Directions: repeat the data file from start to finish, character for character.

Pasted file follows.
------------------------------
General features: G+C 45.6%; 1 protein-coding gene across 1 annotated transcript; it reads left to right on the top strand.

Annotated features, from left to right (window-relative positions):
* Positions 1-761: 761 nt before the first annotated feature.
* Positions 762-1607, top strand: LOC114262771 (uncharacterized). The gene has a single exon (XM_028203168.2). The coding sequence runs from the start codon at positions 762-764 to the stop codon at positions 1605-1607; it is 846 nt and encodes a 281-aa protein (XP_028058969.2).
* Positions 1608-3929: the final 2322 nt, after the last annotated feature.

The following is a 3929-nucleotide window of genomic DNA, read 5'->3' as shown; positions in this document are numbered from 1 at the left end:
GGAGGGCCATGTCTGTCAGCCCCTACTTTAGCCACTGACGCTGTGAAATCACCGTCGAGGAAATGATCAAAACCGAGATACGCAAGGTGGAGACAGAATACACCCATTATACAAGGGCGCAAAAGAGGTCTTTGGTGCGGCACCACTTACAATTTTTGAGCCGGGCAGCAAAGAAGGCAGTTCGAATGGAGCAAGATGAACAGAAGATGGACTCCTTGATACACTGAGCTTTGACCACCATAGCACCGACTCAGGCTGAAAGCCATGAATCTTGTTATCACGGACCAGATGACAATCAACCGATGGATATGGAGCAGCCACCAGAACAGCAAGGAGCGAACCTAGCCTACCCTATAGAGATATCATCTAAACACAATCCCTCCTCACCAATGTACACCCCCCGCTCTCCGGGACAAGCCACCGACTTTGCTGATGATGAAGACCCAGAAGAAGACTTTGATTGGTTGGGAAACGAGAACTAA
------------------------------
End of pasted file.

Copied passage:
General features: G+C 45.6%; 1 protein-coding gene across 1 annotated transcript; it reads left to right on the top strand.

Annotated features, from left to right (window-relative positions):
* Positions 1-761: 761 nt before the first annotated feature.
* Positions 762-1607, top strand: LOC114262771 (uncharacterized). The gene has a single exon (XM_028203168.2). The coding sequence runs from the start codon at positions 762-764 to the stop codon at positions 1605-1607; it is 846 nt and encodes a 281-aa protein (XP_028058969.2).
* Positions 1608-3929: the final 2322 nt, after the last annotated feature.

The following is a 3929-nucleotide window of genomic DNA, read 5'->3' as shown; positions in this document are numbered from 1 at the left end:
GGAGGGCCATGTCTGTCAGCCCCTACTTTAGCCACTGACGCTGTGAAATCACCGTCGAGGAAATGATCAAAACCGAGATACGCAAGGTGGAGACAGAATACACCCATTATACAAGGGCGCAAAAGAGGTCTTTGGTGCGGCACCACTTACAATTTTTGAGCCGGGCAGCAAAGAAGGCAGTTCGAATGGAGCAAGATGAACAGAAGATGGACTCCTTGATACACTGAGCTTTGACCACCATAGCACCGACTCAGGCTGAAAGCCATGAATCTTGTTATCACGGACCAGATGACAATCAACCGATGGATATGGAGCAGCCACCAGAACAGCAAGGAGCGAACCTAGCCTACCCTATAGAGATATCATCTAAACACAATCCCTCCTCACCAATGTACACCCCCCGCTCTCCGGGACAAGCCACCGACTTTGCTGATGATGAAGACCCAGAAGAAGACTTTGATTGGTTGGGAAACGAGAACTAA